Submitted by Bibliofuture on September 10, 2012 - 8:42pm
In an apparent switch in its pricing policy, Amazon said over the weekend that it would allow users of its new Kindle Fire tablet to pay to turn off ads as it had done with earlier devices.
Submitted by Bibliofuture on September 6, 2012 - 4:51pm
Submitted by Blake on August 27, 2012 - 1:48pm
A newish service from Amazon that might be useful to more than a few folks around here: Amazon Glacier
Amazon Glacier is an extremely low-cost storage service that provides secure and durable storage for data archiving and backup. In order to keep costs low, Amazon Glacier is optimized for data that is infrequently accessed and for which retrieval times of several hours are suitable. With Amazon Glacier, customers can reliably store large or small amounts of data for as little as $0.01 per gigabyte per month, a significant savings compared to on-premises solutions.
Submitted by Blake on August 9, 2012 - 8:22am
Amazon forces Unglue.it to Suspend Crowdfunding for Creative Commons eBooks
Amazon Payments has informed us that they will no longer process pledge payments for Unglue.it, forcing us to suspend all active ungluing campaigns. According to a Senior Account Manager at Amazon, Amazon has decided against “boarding fresh crowdfunding accounts at this time”. Amazon has been providing payment services for Unglue.it, as it does for the popular crowdfunding site Kickstarter.
Submitted by Blake on August 8, 2012 - 8:33am
After years of battling, the fight between Google and the Authors Guild is finally coming to a head, and the Guild has just presented a key piece of evidence, showing what Google’s intentions may have been all along, and possibly blowing up Google's entire case.
Submitted by Bibliofuture on July 27, 2012 - 10:50am
Submitted by Blake on June 12, 2012 - 10:37am
Amazon’s markup of digital delivery to indie authors is ~129,000%
This post is about the where the sales of the book are coming from, and why Amazon takes 48% of digital book sales. Surprising eh? I thought Amazon was the BEST for indie authors, right? We will get into that later.
The book had a great launch, even getting to the #1 Hot Releases spot for Amazon.com for the travel section.
Submitted by Blake on May 22, 2012 - 8:53am
The online retail giant is tapping its huge customer base and vast technical underpinnings to reshape the way books, movies, and television programs are made.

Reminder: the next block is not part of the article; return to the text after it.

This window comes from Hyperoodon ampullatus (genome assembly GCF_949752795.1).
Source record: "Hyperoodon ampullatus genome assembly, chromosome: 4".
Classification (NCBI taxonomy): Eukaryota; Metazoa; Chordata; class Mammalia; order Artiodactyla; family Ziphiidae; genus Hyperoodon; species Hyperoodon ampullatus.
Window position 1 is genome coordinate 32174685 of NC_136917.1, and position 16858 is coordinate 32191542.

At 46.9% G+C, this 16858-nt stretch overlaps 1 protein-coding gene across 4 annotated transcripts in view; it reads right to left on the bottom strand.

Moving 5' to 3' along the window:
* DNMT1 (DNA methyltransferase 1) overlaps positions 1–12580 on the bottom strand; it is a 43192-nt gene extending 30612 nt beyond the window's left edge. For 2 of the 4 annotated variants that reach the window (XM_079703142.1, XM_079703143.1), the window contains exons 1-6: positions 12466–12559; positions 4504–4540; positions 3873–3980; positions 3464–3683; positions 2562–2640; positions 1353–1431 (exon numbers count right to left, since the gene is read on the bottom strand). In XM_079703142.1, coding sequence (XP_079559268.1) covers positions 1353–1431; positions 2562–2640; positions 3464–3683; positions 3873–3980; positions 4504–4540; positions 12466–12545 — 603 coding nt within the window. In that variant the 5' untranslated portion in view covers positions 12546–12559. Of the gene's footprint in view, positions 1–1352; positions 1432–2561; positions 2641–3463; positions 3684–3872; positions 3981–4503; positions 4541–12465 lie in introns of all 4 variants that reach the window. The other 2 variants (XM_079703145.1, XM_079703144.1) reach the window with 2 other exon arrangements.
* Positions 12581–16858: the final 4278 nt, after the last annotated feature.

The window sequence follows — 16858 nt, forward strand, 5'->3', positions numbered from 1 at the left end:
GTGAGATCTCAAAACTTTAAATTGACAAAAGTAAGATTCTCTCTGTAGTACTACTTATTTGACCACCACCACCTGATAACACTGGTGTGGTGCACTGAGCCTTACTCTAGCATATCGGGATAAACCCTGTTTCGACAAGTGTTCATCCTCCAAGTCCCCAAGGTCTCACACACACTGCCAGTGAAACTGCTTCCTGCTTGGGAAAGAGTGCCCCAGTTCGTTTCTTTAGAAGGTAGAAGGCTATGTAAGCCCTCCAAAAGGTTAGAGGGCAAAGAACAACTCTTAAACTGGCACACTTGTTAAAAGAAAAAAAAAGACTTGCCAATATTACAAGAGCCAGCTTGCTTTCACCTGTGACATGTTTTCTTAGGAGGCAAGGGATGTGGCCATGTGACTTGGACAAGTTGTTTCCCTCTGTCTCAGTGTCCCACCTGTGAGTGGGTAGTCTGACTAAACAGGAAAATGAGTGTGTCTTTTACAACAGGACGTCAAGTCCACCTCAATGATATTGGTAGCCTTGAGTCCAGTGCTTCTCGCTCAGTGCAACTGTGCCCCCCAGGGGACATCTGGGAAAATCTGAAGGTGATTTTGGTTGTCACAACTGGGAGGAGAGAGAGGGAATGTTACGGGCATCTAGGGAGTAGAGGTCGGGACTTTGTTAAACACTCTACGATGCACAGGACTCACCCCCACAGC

More than any other company, Amazon is driving the evolution of the book publishing world. With its various imprints, Amazon is publishing books that it will also sell. And the Kindle gives the company a retail store in the home of every consumer who owns one.
Submitted by Blake on May 15, 2012 - 10:42am
The Greatest Threat to Amazon May Just Be Libraries
Instead of turning the members of its community away for an eBook that is already borrowed, the library is ideally situated to sell them the eBook they wished to read, right when they wished to read it. There is nothing stopping a library from becoming an eBookseller. This capability is available from all of the major library solution suppliers who are equally well versed in eBook technologies and the publisher-required DRM necessary for them to be sold directly to consumers.
Submitted by Bibliofuture on May 6, 2012 - 9:01pm
Don't believe all that hype about government interference that is designed to foster an Amazon monopoly of the ebook business. What the six major publishers were alleged to have done was collude in fixing prices that, if true, was a desperate act that they must have known would fall afoul of anti-trust laws.
The new ploy by book publishers is to characterize Amazon as a monopoly poised to take over and dictate terms and run rampant over those who create ebook content. That is like saying Starbucks is a monopoly because it currently dominates the coffee retail business.
Full article -- Huff Post
Submitted by Blake on May 1, 2012 - 7:18am
After the online takedown over "After Friday Night Lights"
Then, suddenly, as of last Tuesday, it wasn't on Amazon anymore. Byliner had removed it. The company said in a statement that it would repost After Friday Night Lights on Tuesday at the original $2.99.
Why did it get taken down in the first place? Why did it lose a precious week aboard Amazon, the world's biggest e-books store?
Because the big dogs are scrapping over the e-book market. Amazon is the biggest seller in that market. Apple is massive, too, but wants to be bigger; it's long been upset with the way Amazon discounts prices on e-books (see below).